Shoujo manga is interesting…. OF COURSE! 🙂
But I sometimes find it even more interesting reading others’ commentaries, or studies, on shoujo manga – below a summary and a quick review of those non-manga that I found “even more interesting”. This post can also be treated as a continuation of this.
By the way, I am presenting the materials below NOT because I agree with everything in them but because I found those thoughts and ideas were provocative although arguable at times. I just like the idea of being able to study shoujo manga from different prospectives which I would not have thought about before. : )
A quick outline of this rather LONG post:
– What is literature? What does literary mean? – Can it apply on shoujo manga?
– What does shoujo manga ACTUALLY represent?
– The Divided Self
– Philosophies in shoujo manga
– “Lady Comics” = female porns?
– Shounen-ai, June, BL, Yaoi….. = feminism?
– Back to the basics
What is literature? What does literary mean? – Can it apply on shoujo manga?
It is difficult to define a “literature”, and it is confusing, especially since I read some debates on whether or not Jane Austin’s masterpiece, Pride and Prejudice, should be treated as a literature due to its romanticism! In his article, “What is Literature: A Definition Based On Prototypes” (1997), Jim Meyer suggested that prototypical literary works should demonstrate the following characteristics:
- Written texts, marked by careful use of languages, in a literary genre
- Aesthetic reading and the author’s intention
- Weak implicatures and openess
I will come back to the first characteristic latter, since it involves a “visual language’ of manga which will be covered later. In terms of aesthetic reading, Meyer emphasised the importance of readers interactions and gave an example of a definition of aesthetic reading:
“The reader performs very different activities during aesthetic and non-aesthetic readings. The contrast derives primarily from the different in the reader’s focus of attention during the reading-event. In non-aesthetic reading, the reader’s attention is focused primarily on what will remain as the residue after the reading – the information to be acquired, the logical solution to a problem, the actions to be carried out…. In aesthetic reading, in contrast, the reader’s primarily concern is with what happens during the actual reading event…. [The reader] pays attention to the associations, feelings, attitudes, and ideas that these words and their referents arose within him.”
Finally, Meyer suggested that a literary work should be characterised by a more open interpretation, thus the importance of distinction between ‘explicatures’ (e.g. “The park is some distance from my house”) and “implicatures” (e.g. “The park is further from my house than you might think”), i.e. “meanings which are present but which as less strongly present“, as Meryer puts it.
So the way I understand it (rightly or wrongly) in a shoujo manga context: Take Furenki for instance, when Tsuyuchika was questioned by the court for the reason for his affair, his first reply was, “I want a woman“. The directness of his response shocked everyone, for it was considered rude and unaesthetic. So Tsuyuchika refined his response, “my wish for my lonely soul to be comforted by the sweet lovely flower…. However I address it with beautiful words, is it not the intentions are the same?”….. Tsuyuchika’s comment probably sums up (nicely) the difference between explicatures and implicatures.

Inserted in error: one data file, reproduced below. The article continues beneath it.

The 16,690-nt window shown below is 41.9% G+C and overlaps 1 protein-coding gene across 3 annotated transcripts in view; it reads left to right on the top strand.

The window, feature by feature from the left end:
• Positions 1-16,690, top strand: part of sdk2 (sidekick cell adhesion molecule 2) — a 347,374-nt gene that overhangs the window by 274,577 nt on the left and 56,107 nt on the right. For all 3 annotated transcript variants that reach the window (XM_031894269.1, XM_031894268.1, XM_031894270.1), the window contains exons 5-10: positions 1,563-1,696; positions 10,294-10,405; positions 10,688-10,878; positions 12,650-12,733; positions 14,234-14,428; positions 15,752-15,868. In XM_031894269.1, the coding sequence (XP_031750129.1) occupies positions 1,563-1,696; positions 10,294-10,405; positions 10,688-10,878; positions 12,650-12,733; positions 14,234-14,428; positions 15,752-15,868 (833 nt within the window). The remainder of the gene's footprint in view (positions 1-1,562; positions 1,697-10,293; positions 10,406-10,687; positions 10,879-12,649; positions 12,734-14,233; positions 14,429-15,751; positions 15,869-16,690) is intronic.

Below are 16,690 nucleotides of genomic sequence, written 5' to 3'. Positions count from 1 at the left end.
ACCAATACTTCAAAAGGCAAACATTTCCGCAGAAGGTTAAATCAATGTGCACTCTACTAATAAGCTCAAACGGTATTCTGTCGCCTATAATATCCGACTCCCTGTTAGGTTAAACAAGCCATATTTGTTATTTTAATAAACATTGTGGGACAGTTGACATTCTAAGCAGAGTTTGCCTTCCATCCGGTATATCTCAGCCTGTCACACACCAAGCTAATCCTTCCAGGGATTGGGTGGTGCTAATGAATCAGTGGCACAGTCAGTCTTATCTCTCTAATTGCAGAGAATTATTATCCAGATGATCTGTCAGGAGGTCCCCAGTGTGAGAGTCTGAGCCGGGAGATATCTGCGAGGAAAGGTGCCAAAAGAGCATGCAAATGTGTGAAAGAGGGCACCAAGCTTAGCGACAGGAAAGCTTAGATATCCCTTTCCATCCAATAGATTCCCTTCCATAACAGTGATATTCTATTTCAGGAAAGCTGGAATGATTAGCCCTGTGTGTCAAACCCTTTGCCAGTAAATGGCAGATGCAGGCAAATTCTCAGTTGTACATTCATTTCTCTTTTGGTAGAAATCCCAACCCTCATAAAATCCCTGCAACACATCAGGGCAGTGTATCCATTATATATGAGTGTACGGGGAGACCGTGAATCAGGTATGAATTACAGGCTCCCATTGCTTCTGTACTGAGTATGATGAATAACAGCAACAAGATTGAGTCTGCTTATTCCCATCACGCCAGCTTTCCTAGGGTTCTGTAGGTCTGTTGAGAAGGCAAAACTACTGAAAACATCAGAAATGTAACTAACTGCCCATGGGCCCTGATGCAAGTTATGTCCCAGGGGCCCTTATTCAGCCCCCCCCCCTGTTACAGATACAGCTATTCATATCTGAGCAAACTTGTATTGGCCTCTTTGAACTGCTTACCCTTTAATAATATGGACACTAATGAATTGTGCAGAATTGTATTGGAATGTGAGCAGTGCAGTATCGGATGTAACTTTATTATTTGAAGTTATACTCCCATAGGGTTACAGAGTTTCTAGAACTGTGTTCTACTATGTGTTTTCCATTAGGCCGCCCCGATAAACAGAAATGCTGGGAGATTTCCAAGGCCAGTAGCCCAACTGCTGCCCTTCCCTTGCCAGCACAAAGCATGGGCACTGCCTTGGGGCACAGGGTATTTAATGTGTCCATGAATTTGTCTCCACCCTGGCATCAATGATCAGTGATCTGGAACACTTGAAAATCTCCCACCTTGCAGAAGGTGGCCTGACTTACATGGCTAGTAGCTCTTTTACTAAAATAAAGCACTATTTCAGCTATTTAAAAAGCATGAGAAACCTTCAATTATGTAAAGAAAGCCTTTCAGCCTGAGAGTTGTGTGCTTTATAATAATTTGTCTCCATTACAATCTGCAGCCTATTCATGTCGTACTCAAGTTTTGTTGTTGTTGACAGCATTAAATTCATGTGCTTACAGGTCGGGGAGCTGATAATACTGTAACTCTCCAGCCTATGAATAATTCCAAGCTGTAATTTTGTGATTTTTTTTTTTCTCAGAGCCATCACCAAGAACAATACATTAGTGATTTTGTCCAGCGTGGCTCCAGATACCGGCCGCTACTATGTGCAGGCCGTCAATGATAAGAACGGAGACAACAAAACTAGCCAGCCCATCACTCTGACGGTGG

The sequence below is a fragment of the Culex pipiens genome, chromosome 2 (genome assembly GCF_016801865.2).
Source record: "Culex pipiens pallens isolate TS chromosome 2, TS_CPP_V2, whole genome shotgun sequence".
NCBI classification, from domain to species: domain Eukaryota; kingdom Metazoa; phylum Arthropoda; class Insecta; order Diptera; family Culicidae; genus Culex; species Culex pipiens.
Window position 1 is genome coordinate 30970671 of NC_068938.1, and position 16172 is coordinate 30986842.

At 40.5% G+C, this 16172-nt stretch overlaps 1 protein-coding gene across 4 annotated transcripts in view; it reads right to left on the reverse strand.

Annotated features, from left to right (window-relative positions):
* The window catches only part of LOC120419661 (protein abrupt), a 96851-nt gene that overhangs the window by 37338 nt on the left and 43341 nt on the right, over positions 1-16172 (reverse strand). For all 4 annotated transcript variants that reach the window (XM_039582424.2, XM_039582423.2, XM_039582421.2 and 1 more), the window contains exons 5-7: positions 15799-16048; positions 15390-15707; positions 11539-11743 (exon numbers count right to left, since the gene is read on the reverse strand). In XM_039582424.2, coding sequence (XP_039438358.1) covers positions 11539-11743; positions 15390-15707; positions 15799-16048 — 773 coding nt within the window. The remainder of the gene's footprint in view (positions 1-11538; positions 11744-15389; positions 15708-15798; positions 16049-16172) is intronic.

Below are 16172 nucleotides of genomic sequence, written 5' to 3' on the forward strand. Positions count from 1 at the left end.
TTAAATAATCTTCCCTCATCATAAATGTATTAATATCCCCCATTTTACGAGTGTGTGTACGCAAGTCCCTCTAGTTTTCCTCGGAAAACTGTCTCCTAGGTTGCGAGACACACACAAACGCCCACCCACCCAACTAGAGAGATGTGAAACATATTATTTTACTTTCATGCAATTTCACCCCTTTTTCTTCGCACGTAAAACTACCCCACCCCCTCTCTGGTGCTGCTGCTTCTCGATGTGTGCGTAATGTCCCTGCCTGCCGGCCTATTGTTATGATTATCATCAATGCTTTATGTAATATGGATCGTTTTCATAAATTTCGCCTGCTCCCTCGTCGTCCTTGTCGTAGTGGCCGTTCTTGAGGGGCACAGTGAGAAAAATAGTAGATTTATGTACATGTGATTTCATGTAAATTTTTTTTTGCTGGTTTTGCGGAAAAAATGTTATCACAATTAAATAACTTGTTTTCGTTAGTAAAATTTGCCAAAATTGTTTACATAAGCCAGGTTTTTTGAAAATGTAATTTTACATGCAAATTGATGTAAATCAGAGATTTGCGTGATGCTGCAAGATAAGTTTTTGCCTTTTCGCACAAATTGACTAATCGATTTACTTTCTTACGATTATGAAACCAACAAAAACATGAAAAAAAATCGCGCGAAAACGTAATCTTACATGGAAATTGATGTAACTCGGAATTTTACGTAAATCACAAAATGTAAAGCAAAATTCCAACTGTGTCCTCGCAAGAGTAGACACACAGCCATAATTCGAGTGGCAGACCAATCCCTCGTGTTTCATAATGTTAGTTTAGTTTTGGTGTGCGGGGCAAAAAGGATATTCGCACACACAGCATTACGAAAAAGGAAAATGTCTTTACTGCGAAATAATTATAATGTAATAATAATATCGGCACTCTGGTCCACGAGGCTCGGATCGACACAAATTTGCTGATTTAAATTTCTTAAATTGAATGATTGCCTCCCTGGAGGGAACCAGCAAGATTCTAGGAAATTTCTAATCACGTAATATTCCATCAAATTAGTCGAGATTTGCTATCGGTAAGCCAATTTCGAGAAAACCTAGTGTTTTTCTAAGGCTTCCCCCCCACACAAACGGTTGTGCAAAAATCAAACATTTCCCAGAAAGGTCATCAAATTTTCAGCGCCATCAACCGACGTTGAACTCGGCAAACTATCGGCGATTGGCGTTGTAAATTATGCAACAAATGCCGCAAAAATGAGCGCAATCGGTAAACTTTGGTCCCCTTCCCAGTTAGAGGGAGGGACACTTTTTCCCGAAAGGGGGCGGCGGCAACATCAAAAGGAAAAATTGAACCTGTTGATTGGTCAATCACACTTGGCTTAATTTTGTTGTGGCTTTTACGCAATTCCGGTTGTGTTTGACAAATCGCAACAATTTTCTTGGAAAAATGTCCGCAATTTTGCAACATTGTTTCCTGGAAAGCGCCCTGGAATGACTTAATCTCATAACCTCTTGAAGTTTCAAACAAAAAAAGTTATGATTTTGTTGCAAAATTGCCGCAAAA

In the meantime, I am pondering if I can interpret “weak implicatures and openness”as the same as “ambiguity and ambiguous ending”….? Hmmm.
As I have reiterated a zillion times before, I never doubt once about the “literature quality” of some of the shoujo manga – especially since Ryumei Yoshimoto, an eniment Japanese literary critic, has compare shoujo manga to literature, contributing to an acceptance of the notion that manga narratives are essentially literary.
In “Writing and Seeing: Essays on Word and Image“, Yoko Ono’s essay shows a correlation between contemporary Japanese literatures and shoujo manga by studying in details the techniques of literal/verbal expressions in shoujo manga. Ono’s essay also highlights the significance of gender aspects in Japanese society – by standing up against a male-dominated literature world in the late 60’s, concurrently with the arrival of feminism, nonprofessional women started to write and expressed themselves in their own words, published their writings which were well received. The shoujo manga narratives derive from these styles of writing; a female protagonist speaking in the first person. As it was first seen in a new wave of works by the Year 24’s, the use of first person narratives, in conjunction with complex structures of voice bubbles, panels and framed/ unframed texts, drew insights into characters’ emotions. By expressing the inner-worlds of the heroines, the artists also gave depth to the shoujo manga narratives which attracted larger readerships of adult males, and intellectuals.
… I guess for some, this is nothing new. But it is good to see the literary quality of shoujo manga IS being recognised academically! : )
What does shoujo manga ACTUALLY represent?
Since manga “reflects the reality of Japanese society…. [and] depicts other social phenomen, such as social order and hierarchy, sexism, racism…. and so on” (ITO, Kinko), I thought it would be fair to also explore other approaches of studying shoujo manga, especially on gender and sociology aspects, besides a focus on arts.